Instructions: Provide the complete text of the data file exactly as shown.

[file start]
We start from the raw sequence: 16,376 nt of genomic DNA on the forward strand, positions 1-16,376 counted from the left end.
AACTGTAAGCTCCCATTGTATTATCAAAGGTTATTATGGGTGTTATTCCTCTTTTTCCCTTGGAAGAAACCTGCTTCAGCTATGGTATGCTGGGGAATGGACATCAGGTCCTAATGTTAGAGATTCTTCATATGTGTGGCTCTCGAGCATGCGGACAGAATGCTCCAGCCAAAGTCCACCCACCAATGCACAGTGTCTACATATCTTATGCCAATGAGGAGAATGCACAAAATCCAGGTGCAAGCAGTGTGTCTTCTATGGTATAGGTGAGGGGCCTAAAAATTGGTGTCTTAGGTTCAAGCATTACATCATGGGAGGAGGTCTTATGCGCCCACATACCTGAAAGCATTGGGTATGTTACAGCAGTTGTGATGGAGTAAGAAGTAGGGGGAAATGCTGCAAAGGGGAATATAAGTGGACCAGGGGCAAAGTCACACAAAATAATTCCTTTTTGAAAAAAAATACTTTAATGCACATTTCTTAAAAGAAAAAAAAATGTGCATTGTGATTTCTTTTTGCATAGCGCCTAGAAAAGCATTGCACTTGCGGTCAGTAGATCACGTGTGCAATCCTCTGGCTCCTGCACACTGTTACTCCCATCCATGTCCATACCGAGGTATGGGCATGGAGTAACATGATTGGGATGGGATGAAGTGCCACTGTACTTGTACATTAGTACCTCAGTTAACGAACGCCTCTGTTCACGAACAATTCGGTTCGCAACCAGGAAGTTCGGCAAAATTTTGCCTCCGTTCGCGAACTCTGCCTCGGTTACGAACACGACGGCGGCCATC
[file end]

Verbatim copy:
We start from the raw sequence: 16,376 nt of genomic DNA on the forward strand, positions 1-16,376 counted from the left end.
AACTGTAAGCTCCCATTGTATTATCAAAGGTTATTATGGGTGTTATTCCTCTTTTTCCCTTGGAAGAAACCTGCTTCAGCTATGGTATGCTGGGGAATGGACATCAGGTCCTAATGTTAGAGATTCTTCATATGTGTGGCTCTCGAGCATGCGGACAGAATGCTCCAGCCAAAGTCCACCCACCAATGCACAGTGTCTACATATCTTATGCCAATGAGGAGAATGCACAAAATCCAGGTGCAAGCAGTGTGTCTTCTATGGTATAGGTGAGGGGCCTAAAAATTGGTGTCTTAGGTTCAAGCATTACATCATGGGAGGAGGTCTTATGCGCCCACATACCTGAAAGCATTGGGTATGTTACAGCAGTTGTGATGGAGTAAGAAGTAGGGGGAAATGCTGCAAAGGGGAATATAAGTGGACCAGGGGCAAAGTCACACAAAATAATTCCTTTTTGAAAAAAAATACTTTAATGCACATTTCTTAAAAGAAAAAAAAATGTGCATTGTGATTTCTTTTTGCATAGCGCCTAGAAAAGCATTGCACTTGCGGTCAGTAGATCACGTGTGCAATCCTCTGGCTCCTGCACACTGTTACTCCCATCCATGTCCATACCGAGGTATGGGCATGGAGTAACATGATTGGGATGGGATGAAGTGCCACTGTACTTGTACATTAGTACCTCAGTTAACGAACGCCTCTGTTCACGAACAATTCGGTTCGCAACCAGGAAGTTCGGCAAAATTTTGCCTCCGTTCGCGAACTCTGCCTCGGTTACGAACACGACGGCGGCCATC